At work

Mince man

Mince man

Tonks! What are you doing in here?

Tonks! what are you doing in here?

For lunch Annabel’s mum Frederike made french onion soup from home made beef marrow bone stock. No powdered bouillon can begin to compare to the wholesome goodness of simmered bones and vegetables. The taste of sweet and savoury caramelised onion paired with this rich meaty stock was fantastic and the dish was perfected by a soggy piece of cheese on toast floating in my soup bowl.

As I ate i could feel my immune system giving me a pat on the back. Eating bone stock boosts the health of the collagen in your tendons, ligaments and the ends of your bones. It’s good for you hair, nails and skin as well; In her book Deep Nutrition, Catherine Shanahan calls it ‘a youth serum capable of rejuvenating your body; no matter what your age.’

Gravy granules stand In opposition to this newfound holy grail of mine. They epitomise the turn our food culture has taken; away from slow, traditional processes towards ease and speed. To rub salt into the wound, the slogan “Aah Bisto” taps into a widespread emotive response to a home-cooked family meal. This emotional blackmail is propagated by Premier Foods, who also bring us Hovis, Mr Kipling and Ambrosia. The sad thing is that Bisto has won the hearts of the nation; a product that is as generic in flavour as it is devoid in nutritional value, while gravy made with real stock has been forgotten. If only the nation could taste Frederike’s onion soup, they might have tasted something worth sighing over.

Bones shouldn’t be given straight to the dog or left at the butcher’s. They should be roasted and then boiled with carrot, onion, celery and a bouquet garni. When strained, the beautiful liquid makes the best and the healthiest soups, sauces and gravies known to man. If your immune system was in the driving seat rather than your stomach, I think it would throw away the meat and use the bones instead. 

Ears, Trotters and Trimmings; a Perfectly Porky Pie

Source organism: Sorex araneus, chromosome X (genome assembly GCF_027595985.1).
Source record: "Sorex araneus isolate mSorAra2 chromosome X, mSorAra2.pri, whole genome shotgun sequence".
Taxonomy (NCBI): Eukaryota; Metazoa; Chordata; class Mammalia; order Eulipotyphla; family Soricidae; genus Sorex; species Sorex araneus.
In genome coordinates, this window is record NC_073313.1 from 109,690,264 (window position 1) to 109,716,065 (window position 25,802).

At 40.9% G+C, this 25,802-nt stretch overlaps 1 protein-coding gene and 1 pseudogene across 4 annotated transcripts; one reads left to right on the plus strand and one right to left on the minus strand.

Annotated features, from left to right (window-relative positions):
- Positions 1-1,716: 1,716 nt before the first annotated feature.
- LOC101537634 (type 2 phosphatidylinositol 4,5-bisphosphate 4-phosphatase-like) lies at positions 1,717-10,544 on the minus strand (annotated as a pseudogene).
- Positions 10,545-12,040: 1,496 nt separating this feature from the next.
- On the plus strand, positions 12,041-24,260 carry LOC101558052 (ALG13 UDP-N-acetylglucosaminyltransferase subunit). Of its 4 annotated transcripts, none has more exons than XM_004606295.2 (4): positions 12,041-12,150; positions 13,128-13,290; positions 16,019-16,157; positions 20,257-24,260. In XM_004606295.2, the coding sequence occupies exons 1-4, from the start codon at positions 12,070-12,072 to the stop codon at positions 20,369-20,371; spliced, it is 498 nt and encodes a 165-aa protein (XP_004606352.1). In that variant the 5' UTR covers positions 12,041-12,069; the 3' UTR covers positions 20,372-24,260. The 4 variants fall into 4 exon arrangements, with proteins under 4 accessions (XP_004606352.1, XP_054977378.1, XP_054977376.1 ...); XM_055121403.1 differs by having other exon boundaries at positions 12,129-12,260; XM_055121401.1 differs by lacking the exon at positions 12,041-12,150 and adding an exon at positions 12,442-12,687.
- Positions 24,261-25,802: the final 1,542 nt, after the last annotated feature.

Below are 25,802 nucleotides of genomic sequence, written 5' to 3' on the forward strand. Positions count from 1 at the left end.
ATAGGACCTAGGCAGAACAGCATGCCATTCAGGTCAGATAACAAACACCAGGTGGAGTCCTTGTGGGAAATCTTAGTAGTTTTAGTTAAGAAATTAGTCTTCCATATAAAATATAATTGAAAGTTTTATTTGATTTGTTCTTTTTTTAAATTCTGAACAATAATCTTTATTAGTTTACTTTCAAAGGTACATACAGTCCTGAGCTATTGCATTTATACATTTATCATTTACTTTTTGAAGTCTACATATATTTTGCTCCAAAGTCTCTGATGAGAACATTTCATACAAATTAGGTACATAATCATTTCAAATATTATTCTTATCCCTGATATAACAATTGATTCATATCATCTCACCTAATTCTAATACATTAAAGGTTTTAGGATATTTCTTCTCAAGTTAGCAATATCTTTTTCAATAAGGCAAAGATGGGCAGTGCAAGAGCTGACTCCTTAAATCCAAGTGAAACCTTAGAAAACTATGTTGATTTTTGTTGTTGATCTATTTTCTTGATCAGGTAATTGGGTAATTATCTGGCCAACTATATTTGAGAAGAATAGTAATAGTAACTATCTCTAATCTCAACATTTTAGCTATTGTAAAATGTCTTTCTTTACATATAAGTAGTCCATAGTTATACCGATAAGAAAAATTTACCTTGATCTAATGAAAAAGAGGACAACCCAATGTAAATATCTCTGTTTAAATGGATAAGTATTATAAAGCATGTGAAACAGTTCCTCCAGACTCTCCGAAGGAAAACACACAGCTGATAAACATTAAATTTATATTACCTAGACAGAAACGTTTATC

My ongoing quest to find traditional British food has lead me to a 14th century pork pie recipe in Dorothy Hartley’s Food in England; 

‘Flea Pyg and cut him in pieces, season with pepper and salt, and nutmeg , and large mace and lay in your coffin good store of raisins and currans, and fill with sweet butter and close it and serve hot or cold’.

After consulting a few more recent recipes, I decided to give it a go. I made my ‘coffin’ out of hot-water pastry moulded around a jam jar. The filling is pork trimmings and smoked bacon from my local butcher. The jelly is made from trotters and ears boiled with carrot, celery, onion, peppercorns and sea salt. This concoction is boiled for three hours and then cooled overnight. The fat is skimmed off the top and it is boiled again, before being poured into the pie through a hole in the pastry lid.

Over the last few days the kitchen has filled with a catalogue of porky smells; from the foul steam pouring off a pan of simmering ears and trotters to the delightful aroma of hot-water pastry baked in a hot oven.

The famous Melton Mowbray pork pie is made using a pastry case that has been ‘raised up’ around a pie mould or jam jar, filled with seasoned pork and topped with a pastry lid. Like Westcountry Farmhouse Cheddar and Jersey Royal potatoes, The Melton Mowbray pie has had a Protected Geographical Indication (PGI) since 1993. Other pies make use of a band to prevent the bowing of the sides, or a pie tin with a removable bottom; some pies use minced, cured pork and different spices, but none of these pies can be called Melton Mowbray pies by European Law.

The jelly ingredients

The Jelly ingredients

Jam jar and pastry dough

Jam jar and a ball of pastry dough